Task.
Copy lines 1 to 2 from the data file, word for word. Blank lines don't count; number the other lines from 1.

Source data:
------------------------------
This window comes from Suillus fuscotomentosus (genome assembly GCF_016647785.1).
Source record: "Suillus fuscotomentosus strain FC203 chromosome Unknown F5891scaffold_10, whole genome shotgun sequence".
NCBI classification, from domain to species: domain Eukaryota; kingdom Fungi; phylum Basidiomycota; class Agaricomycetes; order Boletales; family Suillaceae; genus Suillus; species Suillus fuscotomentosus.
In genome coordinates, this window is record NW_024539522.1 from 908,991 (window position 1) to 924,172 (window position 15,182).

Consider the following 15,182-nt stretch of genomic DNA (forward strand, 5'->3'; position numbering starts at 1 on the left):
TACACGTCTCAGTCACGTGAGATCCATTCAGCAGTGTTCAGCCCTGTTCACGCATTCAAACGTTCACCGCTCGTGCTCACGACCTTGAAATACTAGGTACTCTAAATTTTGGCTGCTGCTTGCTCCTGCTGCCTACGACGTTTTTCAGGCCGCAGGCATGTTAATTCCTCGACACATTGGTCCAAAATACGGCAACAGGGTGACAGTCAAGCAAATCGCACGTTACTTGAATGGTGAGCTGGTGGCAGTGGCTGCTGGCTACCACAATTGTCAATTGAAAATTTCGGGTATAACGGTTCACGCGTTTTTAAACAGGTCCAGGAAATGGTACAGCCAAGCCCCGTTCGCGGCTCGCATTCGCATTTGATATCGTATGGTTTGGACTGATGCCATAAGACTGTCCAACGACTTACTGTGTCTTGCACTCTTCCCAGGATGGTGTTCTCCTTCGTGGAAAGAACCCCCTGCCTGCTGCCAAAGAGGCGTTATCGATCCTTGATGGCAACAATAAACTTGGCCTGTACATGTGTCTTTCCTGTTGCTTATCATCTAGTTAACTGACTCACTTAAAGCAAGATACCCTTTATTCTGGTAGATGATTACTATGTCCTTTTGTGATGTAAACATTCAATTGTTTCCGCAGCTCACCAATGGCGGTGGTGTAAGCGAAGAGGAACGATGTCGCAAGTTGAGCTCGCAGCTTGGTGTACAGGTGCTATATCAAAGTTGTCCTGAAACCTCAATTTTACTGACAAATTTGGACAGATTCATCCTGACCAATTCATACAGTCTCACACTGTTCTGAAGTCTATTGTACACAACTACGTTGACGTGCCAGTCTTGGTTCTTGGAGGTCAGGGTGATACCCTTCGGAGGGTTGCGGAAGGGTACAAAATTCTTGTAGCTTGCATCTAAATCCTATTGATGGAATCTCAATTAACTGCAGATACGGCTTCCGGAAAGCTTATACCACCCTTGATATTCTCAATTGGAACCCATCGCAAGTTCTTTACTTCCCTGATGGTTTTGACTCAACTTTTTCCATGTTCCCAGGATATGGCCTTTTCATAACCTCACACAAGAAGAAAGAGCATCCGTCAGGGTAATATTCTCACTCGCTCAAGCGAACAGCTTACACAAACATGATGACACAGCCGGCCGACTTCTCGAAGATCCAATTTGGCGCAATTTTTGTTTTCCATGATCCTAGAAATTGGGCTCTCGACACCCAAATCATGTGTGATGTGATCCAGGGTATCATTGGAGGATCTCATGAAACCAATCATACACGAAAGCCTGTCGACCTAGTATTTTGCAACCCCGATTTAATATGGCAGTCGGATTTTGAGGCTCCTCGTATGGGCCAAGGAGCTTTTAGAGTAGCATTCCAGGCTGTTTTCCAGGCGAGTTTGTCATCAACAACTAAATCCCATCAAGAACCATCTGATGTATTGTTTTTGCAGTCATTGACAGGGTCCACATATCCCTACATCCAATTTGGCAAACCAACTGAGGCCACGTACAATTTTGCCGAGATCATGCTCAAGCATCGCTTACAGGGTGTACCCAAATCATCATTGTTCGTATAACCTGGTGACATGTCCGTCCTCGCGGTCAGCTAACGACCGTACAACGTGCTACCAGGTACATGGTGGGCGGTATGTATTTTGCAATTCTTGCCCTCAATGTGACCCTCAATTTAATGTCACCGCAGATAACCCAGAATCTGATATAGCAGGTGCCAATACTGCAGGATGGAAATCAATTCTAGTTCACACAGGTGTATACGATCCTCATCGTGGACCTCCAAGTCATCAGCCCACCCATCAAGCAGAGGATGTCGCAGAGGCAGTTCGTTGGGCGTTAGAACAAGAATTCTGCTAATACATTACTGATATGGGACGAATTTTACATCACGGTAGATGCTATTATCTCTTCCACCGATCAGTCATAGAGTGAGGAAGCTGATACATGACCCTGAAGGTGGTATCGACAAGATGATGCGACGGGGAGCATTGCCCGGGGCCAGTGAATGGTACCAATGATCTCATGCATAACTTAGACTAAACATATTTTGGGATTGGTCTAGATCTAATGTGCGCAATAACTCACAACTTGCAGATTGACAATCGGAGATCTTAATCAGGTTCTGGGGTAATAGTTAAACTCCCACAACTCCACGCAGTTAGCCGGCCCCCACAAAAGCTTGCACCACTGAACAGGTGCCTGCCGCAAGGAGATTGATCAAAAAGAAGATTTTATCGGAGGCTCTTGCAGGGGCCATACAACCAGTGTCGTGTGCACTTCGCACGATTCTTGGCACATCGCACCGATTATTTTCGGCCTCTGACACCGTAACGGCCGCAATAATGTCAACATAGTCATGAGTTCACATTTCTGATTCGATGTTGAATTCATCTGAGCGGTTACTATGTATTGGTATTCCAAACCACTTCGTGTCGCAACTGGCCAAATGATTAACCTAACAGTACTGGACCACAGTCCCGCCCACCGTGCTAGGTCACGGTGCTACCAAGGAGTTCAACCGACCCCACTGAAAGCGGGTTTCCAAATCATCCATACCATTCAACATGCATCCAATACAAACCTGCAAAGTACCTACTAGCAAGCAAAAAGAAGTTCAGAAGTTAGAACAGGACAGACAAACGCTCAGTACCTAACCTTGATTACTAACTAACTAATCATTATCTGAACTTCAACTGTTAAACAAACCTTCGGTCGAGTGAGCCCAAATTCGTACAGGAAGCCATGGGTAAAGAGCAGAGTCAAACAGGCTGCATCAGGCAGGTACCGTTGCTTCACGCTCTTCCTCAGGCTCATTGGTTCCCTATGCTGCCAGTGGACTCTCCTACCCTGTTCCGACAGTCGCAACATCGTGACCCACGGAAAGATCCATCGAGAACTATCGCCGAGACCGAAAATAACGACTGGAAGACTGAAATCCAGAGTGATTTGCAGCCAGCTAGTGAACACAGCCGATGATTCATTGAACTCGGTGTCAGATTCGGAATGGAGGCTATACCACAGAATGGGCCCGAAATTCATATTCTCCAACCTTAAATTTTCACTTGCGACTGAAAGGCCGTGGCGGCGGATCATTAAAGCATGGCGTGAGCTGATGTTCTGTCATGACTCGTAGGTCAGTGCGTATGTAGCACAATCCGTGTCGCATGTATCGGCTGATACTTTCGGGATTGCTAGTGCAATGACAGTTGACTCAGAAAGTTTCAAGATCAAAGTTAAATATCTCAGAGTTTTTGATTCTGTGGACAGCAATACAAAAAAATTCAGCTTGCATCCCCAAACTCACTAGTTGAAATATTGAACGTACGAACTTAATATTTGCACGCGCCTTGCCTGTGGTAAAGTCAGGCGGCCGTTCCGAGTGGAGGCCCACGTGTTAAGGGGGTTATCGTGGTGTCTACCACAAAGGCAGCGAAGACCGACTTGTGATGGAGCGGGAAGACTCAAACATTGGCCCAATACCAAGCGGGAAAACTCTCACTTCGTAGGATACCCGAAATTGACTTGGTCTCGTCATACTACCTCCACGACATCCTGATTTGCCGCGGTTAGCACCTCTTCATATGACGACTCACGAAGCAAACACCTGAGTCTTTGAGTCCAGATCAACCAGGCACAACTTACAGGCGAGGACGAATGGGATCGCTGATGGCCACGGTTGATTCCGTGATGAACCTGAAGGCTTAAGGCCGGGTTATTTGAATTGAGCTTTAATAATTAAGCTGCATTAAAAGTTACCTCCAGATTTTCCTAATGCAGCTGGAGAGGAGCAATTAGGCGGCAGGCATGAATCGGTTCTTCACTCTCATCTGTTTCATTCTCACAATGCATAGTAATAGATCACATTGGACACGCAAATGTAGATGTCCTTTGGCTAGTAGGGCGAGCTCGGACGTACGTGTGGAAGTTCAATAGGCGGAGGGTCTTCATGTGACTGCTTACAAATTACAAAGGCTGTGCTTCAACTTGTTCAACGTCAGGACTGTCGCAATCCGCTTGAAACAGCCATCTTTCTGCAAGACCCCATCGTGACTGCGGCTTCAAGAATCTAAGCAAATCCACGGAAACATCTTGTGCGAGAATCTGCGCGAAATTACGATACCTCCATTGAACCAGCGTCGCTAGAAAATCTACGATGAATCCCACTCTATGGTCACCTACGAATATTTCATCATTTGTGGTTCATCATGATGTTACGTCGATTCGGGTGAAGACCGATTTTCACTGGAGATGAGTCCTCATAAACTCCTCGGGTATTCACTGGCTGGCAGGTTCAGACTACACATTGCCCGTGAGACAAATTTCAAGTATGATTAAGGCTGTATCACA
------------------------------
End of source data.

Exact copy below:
This window comes from Suillus fuscotomentosus (genome assembly GCF_016647785.1).
Source record: "Suillus fuscotomentosus strain FC203 chromosome Unknown F5891scaffold_10, whole genome shotgun sequence".